- Labor and employment class action lawsuits are the most common type of class actions, according to the 2019 Carlton Fields Class Action Survey. Labor and employment, consumer fraud, product liability and antitrust matters accounted for 75% of class action spending in 2018, according to the survey. Carlton Fields garnered responses from general counsel or senior legal officers at 395 Fortune 1000 and other large companies in a variety of industries including banking and financial services, consumer goods, energy, high tech, insurance, manufacturing, pharmaceuticals, professional services and retail.
- Of the companies surveyed, more than a quarter reported involvement in a labor and employment class action lawsuit in 2018. Spending on the cases comprised 26.1% of class action spending in 2018, Carlton Fields found. The firm noted that "in the past five years, nearly two-thirds of companies have faced at least one labor and employment class action, and, overwhelmingly, companies report that wage and hour matters are their top concern in this category."
- Overall, organizations spent $2.46 billion in 2018 defending against class actions, the survey revealed. Though the number of employers that faced a class action dropped in 2018, the average number of matters per employer went up, Carlton Fields said.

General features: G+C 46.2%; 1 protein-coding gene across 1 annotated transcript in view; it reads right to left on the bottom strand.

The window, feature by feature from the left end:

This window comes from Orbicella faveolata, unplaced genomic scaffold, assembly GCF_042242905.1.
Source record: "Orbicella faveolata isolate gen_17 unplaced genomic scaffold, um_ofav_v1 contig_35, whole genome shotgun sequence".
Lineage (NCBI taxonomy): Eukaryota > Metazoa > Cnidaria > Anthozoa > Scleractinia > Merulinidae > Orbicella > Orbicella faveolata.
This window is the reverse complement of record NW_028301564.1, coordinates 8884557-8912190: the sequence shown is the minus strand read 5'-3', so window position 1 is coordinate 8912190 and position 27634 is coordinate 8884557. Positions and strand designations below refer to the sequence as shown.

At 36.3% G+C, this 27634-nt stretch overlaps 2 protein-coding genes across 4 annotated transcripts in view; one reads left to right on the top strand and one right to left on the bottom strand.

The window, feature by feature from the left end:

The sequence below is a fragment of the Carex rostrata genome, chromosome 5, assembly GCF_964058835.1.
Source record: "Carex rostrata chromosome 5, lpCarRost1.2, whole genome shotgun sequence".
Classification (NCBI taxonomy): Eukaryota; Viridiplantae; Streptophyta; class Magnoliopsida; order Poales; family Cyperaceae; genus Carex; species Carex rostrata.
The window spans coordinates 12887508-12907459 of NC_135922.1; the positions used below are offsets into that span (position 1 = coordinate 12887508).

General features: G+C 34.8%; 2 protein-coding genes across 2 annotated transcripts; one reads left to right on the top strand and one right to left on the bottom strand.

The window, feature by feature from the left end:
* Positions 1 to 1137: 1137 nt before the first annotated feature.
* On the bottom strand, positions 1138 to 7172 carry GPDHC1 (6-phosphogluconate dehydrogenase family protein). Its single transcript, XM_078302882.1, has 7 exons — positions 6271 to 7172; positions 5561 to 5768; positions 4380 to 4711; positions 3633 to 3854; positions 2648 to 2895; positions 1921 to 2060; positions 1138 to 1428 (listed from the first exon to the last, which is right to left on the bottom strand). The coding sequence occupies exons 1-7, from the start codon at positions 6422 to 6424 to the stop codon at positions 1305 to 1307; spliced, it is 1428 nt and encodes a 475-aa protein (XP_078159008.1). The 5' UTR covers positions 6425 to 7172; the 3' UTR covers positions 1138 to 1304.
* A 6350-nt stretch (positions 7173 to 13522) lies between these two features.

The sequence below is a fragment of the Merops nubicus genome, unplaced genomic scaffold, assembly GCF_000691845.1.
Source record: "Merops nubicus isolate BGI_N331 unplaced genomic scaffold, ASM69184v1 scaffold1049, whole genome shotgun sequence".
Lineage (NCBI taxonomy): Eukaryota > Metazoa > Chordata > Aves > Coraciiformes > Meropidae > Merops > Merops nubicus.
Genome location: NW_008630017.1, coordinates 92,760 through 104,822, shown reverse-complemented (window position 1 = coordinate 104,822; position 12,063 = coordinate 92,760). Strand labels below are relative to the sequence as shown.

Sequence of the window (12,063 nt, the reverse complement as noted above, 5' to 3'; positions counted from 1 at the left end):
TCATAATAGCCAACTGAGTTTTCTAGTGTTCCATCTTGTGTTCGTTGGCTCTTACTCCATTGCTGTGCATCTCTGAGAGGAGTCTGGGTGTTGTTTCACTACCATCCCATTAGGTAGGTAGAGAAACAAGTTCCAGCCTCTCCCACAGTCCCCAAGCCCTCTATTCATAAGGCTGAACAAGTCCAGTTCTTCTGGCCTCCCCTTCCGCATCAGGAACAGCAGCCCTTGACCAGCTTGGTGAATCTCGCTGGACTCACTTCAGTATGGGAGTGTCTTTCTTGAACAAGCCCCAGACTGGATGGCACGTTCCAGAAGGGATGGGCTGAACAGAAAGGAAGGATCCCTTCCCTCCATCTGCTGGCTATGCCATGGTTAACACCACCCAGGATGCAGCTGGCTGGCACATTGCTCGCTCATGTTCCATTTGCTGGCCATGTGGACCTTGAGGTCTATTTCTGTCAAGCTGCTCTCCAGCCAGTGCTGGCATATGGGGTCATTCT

This survey supports the results found in Seyfarth Shaw LLP's 14th annual Workplace Class Action Litigation Report that showed 1,408 wage and hour class action settlements in 2017 — a record high. Another record number could be on the way, with a 4% increase in labor and employment class actions between 2018 and 2017 outlined in the Carlton Field report.
A wide range of organizations contend with or have recently settled class action wage and hour claims this year. Delta agreed in January to pay $2.3M to settle a background check dispute, IKEA was hit with a fifth lawsuit alleging age discrimination in February and Booz Allen and other contractors were hit with no-poach class actions in February.
One way for employers to approach class action lawsuits and, perhaps, avoid the possibility of multimillion-dollar collective action awards, is to require workers to arbitrate cases individually. Last spring, the U.S. Supreme Court upheld the employer's right to do just that, and more seem to be jumping on the arbitration bandwagon. The Carlton Fields survey noted that more employers reported using arbitration clauses to bar class actions than in any previous survey, mainly, they said, to contain the costs of litigation. However, forced arbitration can lead to backlash from workers.
Legal experts caution that arbitration isn't a "one-size-fits-all" solution and, as a result, employers shouldn't rush to put arbitration agreements in place. They note that arbitration can be more expensive than most employers realize and things such as the loss of appeal rights and barriers posed by state law must be taken into consideration. In addition, employers could face a backlash because of the perception that they are forcing employees into "secret one-on-one arbitration," one expert said, explaining that members of the #MeToo movement allege serial sexual harassers use confidential arbitration proceedings to evade detection and publicity.